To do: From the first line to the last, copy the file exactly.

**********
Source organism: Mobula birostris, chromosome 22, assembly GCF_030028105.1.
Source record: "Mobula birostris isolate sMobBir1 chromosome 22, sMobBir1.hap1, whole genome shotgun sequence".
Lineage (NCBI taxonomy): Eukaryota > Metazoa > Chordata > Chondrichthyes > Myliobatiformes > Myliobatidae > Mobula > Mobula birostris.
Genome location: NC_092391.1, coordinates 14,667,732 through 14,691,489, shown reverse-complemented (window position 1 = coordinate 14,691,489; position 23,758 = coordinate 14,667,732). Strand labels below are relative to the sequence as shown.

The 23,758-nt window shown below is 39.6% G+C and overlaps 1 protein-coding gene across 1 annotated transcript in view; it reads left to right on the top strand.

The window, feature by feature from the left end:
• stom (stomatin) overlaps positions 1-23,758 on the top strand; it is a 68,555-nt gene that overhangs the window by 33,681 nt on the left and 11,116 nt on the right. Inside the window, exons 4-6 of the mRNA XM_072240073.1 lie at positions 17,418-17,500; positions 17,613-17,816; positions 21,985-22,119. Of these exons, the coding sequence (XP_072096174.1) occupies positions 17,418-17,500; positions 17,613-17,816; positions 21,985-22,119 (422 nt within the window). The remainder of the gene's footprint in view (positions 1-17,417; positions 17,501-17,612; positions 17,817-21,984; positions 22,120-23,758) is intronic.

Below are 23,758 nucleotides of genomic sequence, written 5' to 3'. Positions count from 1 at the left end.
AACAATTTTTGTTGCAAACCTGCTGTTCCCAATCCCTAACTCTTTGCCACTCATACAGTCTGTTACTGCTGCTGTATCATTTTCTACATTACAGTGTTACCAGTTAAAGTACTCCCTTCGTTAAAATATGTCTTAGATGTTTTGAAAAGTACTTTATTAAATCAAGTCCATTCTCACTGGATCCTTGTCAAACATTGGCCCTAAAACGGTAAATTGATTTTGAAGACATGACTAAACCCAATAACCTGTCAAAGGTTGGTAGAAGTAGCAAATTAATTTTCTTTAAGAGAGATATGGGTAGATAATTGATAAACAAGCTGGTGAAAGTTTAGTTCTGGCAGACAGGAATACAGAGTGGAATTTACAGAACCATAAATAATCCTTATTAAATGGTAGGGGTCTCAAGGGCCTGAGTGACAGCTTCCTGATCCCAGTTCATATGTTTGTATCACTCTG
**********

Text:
Source organism: Mobula birostris, chromosome 22, assembly GCF_030028105.1.
Source record: "Mobula birostris isolate sMobBir1 chromosome 22, sMobBir1.hap1, whole genome shotgun sequence".
Lineage (NCBI taxonomy): Eukaryota > Metazoa > Chordata > Chondrichthyes > Myliobatiformes > Myliobatidae > Mobula > Mobula birostris.
Genome location: NC_092391.1, coordinates 14,667,732 through 14,691,489, shown reverse-complemented (window position 1 = coordinate 14,691,489; position 23,758 = coordinate 14,667,732). Strand labels below are relative to the sequence as shown.

The 23,758-nt window shown below is 39.6% G+C and overlaps 1 protein-coding gene across 1 annotated transcript in view; it reads left to right on the top strand.

The window, feature by feature from the left end:
• stom (stomatin) overlaps positions 1-23,758 on the top strand; it is a 68,555-nt gene that overhangs the window by 33,681 nt on the left and 11,116 nt on the right. Inside the window, exons 4-6 of the mRNA XM_072240073.1 lie at positions 17,418-17,500; positions 17,613-17,816; positions 21,985-22,119. Of these exons, the coding sequence (XP_072096174.1) occupies positions 17,418-17,500; positions 17,613-17,816; positions 21,985-22,119 (422 nt within the window). The remainder of the gene's footprint in view (positions 1-17,417; positions 17,501-17,612; positions 17,817-21,984; positions 22,120-23,758) is intronic.

Below are 23,758 nucleotides of genomic sequence, written 5' to 3'. Positions count from 1 at the left end.
AACAATTTTTGTTGCAAACCTGCTGTTCCCAATCCCTAACTCTTTGCCACTCATACAGTCTGTTACTGCTGCTGTATCATTTTCTACATTACAGTGTTACCAGTTAAAGTACTCCCTTCGTTAAAATATGTCTTAGATGTTTTGAAAAGTACTTTATTAAATCAAGTCCATTCTCACTGGATCCTTGTCAAACATTGGCCCTAAAACGGTAAATTGATTTTGAAGACATGACTAAACCCAATAACCTGTCAAAGGTTGGTAGAAGTAGCAAATTAATTTTCTTTAAGAGAGATATGGGTAGATAATTGATAAACAAGCTGGTGAAAGTTTAGTTCTGGCAGACAGGAATACAGAGTGGAATTTACAGAACCATAAATAATCCTTATTAAATGGTAGGGGTCTCAAGGGCCTGAGTGACAGCTTCCTGATCCCAGTTCATATGTTTGTATCACTCTG